PRF/2-PRF/2

Fmax

Clutter spectrum

For most airborne radar systems, it is

impossible to cover all of the sidelobe

clutter or even parts of the clutter free

region unambiguously by the sampling

frequency Fs = PRF.

This can be achieved only if

DT > 1/Btot = /(4V ), i.e. the pulse

repetition interval has to be shorter than

the time needed by the platform to fly the

distance of /4!

For GHz frequencies and normal airspeed

this would require a PRF larger than

allowed to avoid range ambiguities.

As a consequence, normally at least the

sidelobe part of the clutter will be

aliased, so there will hardly be any

completely clutter-free region!

Common SAR systems apply an azimuth

sampling frequency equal to or a little

above Bmain.

MTI-systems should use a considerably

higher PRF!

Condition sampling unambiguously in the main beam clutter band

To sample the main beam clutter

according to the Nyquist criterium

Fs=PRF has to be larger or equal to Bmain.

a

aamain

main

uTV

VuFuBT

BT

PRF

2

2

11

1

max

D

==D

D

=

Condition for the way allowed to fly

between two pulses!

An antenna of length lx has the

beamwidth

x

al

u

=

It follows

2

xlTV D

so the platform should not move more

than a half antenna length between two

pulses.

Range ambiguities Ground range ambiguities

Slant range ambiguities Depression angle ambiguities

Cone ambiguities

Doppler ambiguities

Directional cosine ambiguities

xTVV

vu

D=

D=

D=D

22

Ambiguous Doppler cones

r y

xv

Dr

Dv

Dy

D

Ambiguity facet in the sidelooking configuration

Antenna

footprint

should fit into

the facet!

4

0crvAvr

=DD=

(independent on PRF)e

e

cos4cos

0

V

crA

V

ryA vrxy ==DD=

Ambiguity facet

e

cos4

0

V

crAxy =

Area of the ambiguity facet on ground

r 700 km

V 7600 m/s

3 cm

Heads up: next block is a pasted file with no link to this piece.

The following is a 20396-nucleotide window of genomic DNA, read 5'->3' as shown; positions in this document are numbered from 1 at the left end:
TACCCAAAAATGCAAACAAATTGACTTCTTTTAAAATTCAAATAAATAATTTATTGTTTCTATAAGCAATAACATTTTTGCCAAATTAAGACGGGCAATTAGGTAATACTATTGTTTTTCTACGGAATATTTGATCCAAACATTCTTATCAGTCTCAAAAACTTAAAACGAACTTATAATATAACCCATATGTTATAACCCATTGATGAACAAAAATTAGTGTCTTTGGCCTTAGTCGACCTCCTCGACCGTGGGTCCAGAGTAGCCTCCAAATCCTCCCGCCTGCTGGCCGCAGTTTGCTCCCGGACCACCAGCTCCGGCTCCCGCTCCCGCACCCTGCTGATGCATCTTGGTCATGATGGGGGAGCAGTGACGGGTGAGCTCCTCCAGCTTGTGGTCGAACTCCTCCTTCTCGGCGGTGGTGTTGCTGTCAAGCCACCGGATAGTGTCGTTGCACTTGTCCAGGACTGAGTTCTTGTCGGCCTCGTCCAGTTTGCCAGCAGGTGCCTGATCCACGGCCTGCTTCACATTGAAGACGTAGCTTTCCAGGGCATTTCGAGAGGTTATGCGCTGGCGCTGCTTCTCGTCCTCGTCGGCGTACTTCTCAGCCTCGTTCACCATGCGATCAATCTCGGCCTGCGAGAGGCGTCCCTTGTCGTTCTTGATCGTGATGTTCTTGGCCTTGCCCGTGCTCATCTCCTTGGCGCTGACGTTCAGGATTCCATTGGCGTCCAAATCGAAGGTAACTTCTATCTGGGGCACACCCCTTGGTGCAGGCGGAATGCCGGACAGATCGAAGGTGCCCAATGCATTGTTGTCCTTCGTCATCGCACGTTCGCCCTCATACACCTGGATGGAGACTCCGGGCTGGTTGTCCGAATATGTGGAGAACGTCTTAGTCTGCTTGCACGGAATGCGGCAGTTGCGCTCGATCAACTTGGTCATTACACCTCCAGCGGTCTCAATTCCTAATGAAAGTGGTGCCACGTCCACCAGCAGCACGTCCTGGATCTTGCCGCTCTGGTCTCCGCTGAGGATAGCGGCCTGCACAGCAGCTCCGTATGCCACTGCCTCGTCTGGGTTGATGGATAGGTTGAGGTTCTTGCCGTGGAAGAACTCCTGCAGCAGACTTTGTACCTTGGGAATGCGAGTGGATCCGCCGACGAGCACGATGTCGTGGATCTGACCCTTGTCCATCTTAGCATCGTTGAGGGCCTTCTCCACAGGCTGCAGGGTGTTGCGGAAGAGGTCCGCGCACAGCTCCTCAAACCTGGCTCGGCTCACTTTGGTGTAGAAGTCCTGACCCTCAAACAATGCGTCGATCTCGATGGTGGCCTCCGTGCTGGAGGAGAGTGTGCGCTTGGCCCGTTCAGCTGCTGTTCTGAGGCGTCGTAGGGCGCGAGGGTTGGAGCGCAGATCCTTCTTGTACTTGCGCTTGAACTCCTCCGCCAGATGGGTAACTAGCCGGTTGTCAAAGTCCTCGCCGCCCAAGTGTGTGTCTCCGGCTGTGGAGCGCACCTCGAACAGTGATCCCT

e 45 deg

Axy 293 km2

Numerical example for space based

Design considerations for a space based

SAR:

Flight altitude should be about 500 km

to avoid interactions with the

atmosphere

It follows a velocity of about 7600 m/s

The depression angle should not be to

low (shadowing, large range) and not

The frequency should be between L-

band and Ku-band

Ambiguity area cannot be changed

too much!

Minimum antenna area

e

cos4

0

V

crAxy =

Beamwidths of an antenna with length

lx and height lz (area a = lx lz)

zx lw

lu

==

Spatial angle of main beam

allwu

zx

22 ===

Illuminated area at range r

perpendicular to look direction

arrA

222

==

Area of antenna footprint

e

e sinsin

22

a

rAAfoot ==

Ambiguity area

Condition to avoid ambiguities

e

e

e

e

e

tan

4cos4

sin

cos4sin

00

22

0

22

c

rV

cr

Vra

V

cr

a

r

AA xyfoot

=

Mapping between range - radial velocity and earth surface

e

tan

4

0c

rVa

r 700 km

V 7600 m/s

3 cm

e 45 deg

amin 2.1m2

Numerical example for space based

If range and azimuth ambiguities shall be

avoided by the illumination by the antenna

main beam, the antenna area has to fulfill

the inequation:

In order to fit the whole main beam

from zero to zero into the ambiguity

area, the dimensions of the antenna

have to be increased by a factor two,

i. e. the antenna area has to be four

times as large; for the example we get a

minimum area of 8.5 m2.